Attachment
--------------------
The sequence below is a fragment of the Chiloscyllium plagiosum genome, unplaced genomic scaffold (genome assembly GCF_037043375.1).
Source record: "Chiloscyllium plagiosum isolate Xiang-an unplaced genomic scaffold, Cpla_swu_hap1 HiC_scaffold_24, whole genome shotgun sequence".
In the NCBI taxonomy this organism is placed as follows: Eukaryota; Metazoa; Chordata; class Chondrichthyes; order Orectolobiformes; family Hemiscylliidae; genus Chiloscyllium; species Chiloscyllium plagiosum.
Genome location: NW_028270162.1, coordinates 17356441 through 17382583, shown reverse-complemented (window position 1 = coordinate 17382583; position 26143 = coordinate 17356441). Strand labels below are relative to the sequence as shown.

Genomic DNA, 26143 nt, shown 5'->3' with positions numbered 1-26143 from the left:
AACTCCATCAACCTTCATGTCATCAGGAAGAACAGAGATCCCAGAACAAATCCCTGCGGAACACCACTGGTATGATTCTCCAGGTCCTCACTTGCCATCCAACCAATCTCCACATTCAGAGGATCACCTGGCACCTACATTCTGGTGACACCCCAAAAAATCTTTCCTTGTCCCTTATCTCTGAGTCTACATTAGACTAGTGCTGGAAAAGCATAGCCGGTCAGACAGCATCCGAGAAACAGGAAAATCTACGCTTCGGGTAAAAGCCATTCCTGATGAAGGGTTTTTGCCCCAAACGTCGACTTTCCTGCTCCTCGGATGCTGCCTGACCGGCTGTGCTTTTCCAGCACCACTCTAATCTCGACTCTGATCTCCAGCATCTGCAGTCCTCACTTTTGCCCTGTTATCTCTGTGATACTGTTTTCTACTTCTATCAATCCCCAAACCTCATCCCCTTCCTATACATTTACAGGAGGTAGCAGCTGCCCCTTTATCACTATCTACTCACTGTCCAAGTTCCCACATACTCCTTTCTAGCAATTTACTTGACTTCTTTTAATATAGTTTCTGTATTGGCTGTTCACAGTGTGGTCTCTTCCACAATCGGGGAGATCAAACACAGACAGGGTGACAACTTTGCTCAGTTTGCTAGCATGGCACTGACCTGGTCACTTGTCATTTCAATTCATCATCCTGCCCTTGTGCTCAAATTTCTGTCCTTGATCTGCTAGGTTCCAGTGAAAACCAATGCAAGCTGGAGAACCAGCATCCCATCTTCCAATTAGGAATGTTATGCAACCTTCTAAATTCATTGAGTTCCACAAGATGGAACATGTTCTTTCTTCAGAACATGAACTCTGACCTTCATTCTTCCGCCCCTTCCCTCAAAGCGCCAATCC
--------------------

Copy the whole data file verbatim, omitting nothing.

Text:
The sequence below is a fragment of the Chiloscyllium plagiosum genome, unplaced genomic scaffold (genome assembly GCF_037043375.1).
Source record: "Chiloscyllium plagiosum isolate Xiang-an unplaced genomic scaffold, Cpla_swu_hap1 HiC_scaffold_24, whole genome shotgun sequence".
In the NCBI taxonomy this organism is placed as follows: Eukaryota; Metazoa; Chordata; class Chondrichthyes; order Orectolobiformes; family Hemiscylliidae; genus Chiloscyllium; species Chiloscyllium plagiosum.
Genome location: NW_028270162.1, coordinates 17356441 through 17382583, shown reverse-complemented (window position 1 = coordinate 17382583; position 26143 = coordinate 17356441). Strand labels below are relative to the sequence as shown.

Genomic DNA, 26143 nt, shown 5'->3' with positions numbered 1-26143 from the left:
AACTCCATCAACCTTCATGTCATCAGGAAGAACAGAGATCCCAGAACAAATCCCTGCGGAACACCACTGGTATGATTCTCCAGGTCCTCACTTGCCATCCAACCAATCTCCACATTCAGAGGATCACCTGGCACCTACATTCTGGTGACACCCCAAAAAATCTTTCCTTGTCCCTTATCTCTGAGTCTACATTAGACTAGTGCTGGAAAAGCATAGCCGGTCAGACAGCATCCGAGAAACAGGAAAATCTACGCTTCGGGTAAAAGCCATTCCTGATGAAGGGTTTTTGCCCCAAACGTCGACTTTCCTGCTCCTCGGATGCTGCCTGACCGGCTGTGCTTTTCCAGCACCACTCTAATCTCGACTCTGATCTCCAGCATCTGCAGTCCTCACTTTTGCCCTGTTATCTCTGTGATACTGTTTTCTACTTCTATCAATCCCCAAACCTCATCCCCTTCCTATACATTTACAGGAGGTAGCAGCTGCCCCTTTATCACTATCTACTCACTGTCCAAGTTCCCACATACTCCTTTCTAGCAATTTACTTGACTTCTTTTAATATAGTTTCTGTATTGGCTGTTCACAGTGTGGTCTCTTCCACAATCGGGGAGATCAAACACAGACAGGGTGACAACTTTGCTCAGTTTGCTAGCATGGCACTGACCTGGTCACTTGTCATTTCAATTCATCATCCTGCCCTTGTGCTCAAATTTCTGTCCTTGATCTGCTAGGTTCCAGTGAAAACCAATGCAAGCTGGAGAACCAGCATCCCATCTTCCAATTAGGAATGTTATGCAACCTTCTAAATTCATTGAGTTCCACAAGATGGAACATGTTCTTTCTTCAGAACATGAACTCTGACCTTCATTCTTCCGCCCCTTCCCTCAAAGCGCCAATCC